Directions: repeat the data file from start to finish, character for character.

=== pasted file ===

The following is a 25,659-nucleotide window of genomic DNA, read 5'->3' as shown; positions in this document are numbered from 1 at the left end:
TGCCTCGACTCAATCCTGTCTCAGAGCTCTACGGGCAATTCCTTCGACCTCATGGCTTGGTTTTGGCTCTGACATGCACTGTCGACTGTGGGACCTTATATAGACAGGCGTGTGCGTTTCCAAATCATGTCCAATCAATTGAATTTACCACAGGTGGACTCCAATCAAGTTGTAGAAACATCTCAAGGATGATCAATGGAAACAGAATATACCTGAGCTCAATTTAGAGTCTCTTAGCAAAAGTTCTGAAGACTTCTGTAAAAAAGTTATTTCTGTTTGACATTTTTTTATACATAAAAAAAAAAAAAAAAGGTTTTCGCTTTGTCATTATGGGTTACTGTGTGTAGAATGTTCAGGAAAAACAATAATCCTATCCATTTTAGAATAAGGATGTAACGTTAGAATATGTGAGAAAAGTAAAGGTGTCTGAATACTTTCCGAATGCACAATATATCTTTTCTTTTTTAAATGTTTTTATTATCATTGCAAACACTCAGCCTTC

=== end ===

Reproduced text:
The following is a 25,659-nucleotide window of genomic DNA, read 5'->3' as shown; positions in this document are numbered from 1 at the left end:
TGCCTCGACTCAATCCTGTCTCAGAGCTCTACGGGCAATTCCTTCGACCTCATGGCTTGGTTTTGGCTCTGACATGCACTGTCGACTGTGGGACCTTATATAGACAGGCGTGTGCGTTTCCAAATCATGTCCAATCAATTGAATTTACCACAGGTGGACTCCAATCAAGTTGTAGAAACATCTCAAGGATGATCAATGGAAACAGAATATACCTGAGCTCAATTTAGAGTCTCTTAGCAAAAGTTCTGAAGACTTCTGTAAAAAAGTTATTTCTGTTTGACATTTTTTTATACATAAAAAAAAAAAAAAAAGGTTTTCGCTTTGTCATTATGGGTTACTGTGTGTAGAATGTTCAGGAAAAACAATAATCCTATCCATTTTAGAATAAGGATGTAACGTTAGAATATGTGAGAAAAGTAAAGGTGTCTGAATACTTTCCGAATGCACAATATATCTTTTCTTTTTTAAATGTTTTTATTATCATTGCAAACACTCAGCCTTC